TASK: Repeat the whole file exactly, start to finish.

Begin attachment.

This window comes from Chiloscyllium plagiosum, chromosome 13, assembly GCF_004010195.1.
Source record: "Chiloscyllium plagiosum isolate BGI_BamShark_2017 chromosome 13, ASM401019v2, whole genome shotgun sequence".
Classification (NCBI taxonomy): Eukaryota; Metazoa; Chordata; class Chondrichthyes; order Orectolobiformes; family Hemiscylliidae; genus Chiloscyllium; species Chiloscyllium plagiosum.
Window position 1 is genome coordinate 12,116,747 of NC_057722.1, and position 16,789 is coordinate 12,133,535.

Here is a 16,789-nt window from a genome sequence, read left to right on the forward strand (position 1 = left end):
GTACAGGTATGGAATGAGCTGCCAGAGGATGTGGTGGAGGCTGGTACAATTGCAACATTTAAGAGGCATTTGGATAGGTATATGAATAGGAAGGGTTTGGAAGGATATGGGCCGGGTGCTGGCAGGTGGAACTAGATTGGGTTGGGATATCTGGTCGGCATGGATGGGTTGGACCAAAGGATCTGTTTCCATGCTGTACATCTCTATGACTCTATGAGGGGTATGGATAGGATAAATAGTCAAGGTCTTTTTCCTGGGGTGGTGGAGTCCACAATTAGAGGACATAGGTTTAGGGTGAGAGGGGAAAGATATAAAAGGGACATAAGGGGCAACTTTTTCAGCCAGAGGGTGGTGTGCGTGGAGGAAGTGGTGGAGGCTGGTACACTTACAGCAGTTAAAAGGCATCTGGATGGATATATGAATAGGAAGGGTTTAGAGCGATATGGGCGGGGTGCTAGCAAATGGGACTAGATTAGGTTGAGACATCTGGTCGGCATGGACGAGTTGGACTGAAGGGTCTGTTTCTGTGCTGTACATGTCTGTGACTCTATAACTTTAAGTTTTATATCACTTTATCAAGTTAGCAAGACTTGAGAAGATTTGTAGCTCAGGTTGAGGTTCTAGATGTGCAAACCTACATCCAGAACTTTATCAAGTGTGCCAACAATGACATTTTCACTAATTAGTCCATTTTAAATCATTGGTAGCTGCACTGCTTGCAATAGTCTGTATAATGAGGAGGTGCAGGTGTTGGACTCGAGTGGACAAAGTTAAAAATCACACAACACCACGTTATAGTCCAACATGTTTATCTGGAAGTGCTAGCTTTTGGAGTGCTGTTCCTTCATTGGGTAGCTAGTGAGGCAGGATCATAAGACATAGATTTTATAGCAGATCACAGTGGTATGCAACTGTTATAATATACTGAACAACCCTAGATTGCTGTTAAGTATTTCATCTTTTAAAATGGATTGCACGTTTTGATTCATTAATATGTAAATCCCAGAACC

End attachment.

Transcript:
This window comes from Chiloscyllium plagiosum, chromosome 13, assembly GCF_004010195.1.
Source record: "Chiloscyllium plagiosum isolate BGI_BamShark_2017 chromosome 13, ASM401019v2, whole genome shotgun sequence".
Classification (NCBI taxonomy): Eukaryota; Metazoa; Chordata; class Chondrichthyes; order Orectolobiformes; family Hemiscylliidae; genus Chiloscyllium; species Chiloscyllium plagiosum.
Window position 1 is genome coordinate 12,116,747 of NC_057722.1, and position 16,789 is coordinate 12,133,535.

Here is a 16,789-nt window from a genome sequence, read left to right on the forward strand (position 1 = left end):
GTACAGGTATGGAATGAGCTGCCAGAGGATGTGGTGGAGGCTGGTACAATTGCAACATTTAAGAGGCATTTGGATAGGTATATGAATAGGAAGGGTTTGGAAGGATATGGGCCGGGTGCTGGCAGGTGGAACTAGATTGGGTTGGGATATCTGGTCGGCATGGATGGGTTGGACCAAAGGATCTGTTTCCATGCTGTACATCTCTATGACTCTATGAGGGGTATGGATAGGATAAATAGTCAAGGTCTTTTTCCTGGGGTGGTGGAGTCCACAATTAGAGGACATAGGTTTAGGGTGAGAGGGGAAAGATATAAAAGGGACATAAGGGGCAACTTTTTCAGCCAGAGGGTGGTGTGCGTGGAGGAAGTGGTGGAGGCTGGTACACTTACAGCAGTTAAAAGGCATCTGGATGGATATATGAATAGGAAGGGTTTAGAGCGATATGGGCGGGGTGCTAGCAAATGGGACTAGATTAGGTTGAGACATCTGGTCGGCATGGACGAGTTGGACTGAAGGGTCTGTTTCTGTGCTGTACATGTCTGTGACTCTATAACTTTAAGTTTTATATCACTTTATCAAGTTAGCAAGACTTGAGAAGATTTGTAGCTCAGGTTGAGGTTCTAGATGTGCAAACCTACATCCAGAACTTTATCAAGTGTGCCAACAATGACATTTTCACTAATTAGTCCATTTTAAATCATTGGTAGCTGCACTGCTTGCAATAGTCTGTATAATGAGGAGGTGCAGGTGTTGGACTCGAGTGGACAAAGTTAAAAATCACACAACACCACGTTATAGTCCAACATGTTTATCTGGAAGTGCTAGCTTTTGGAGTGCTGTTCCTTCATTGGGTAGCTAGTGAGGCAGGATCATAAGACATAGATTTTATAGCAGATCACAGTGGTATGCAACTGTTATAATATACTGAACAACCCTAGATTGCTGTTAAGTATTTCATCTTTTAAAATGGATTGCACGTTTTGATTCATTAATATGTAAATCCCAGAACC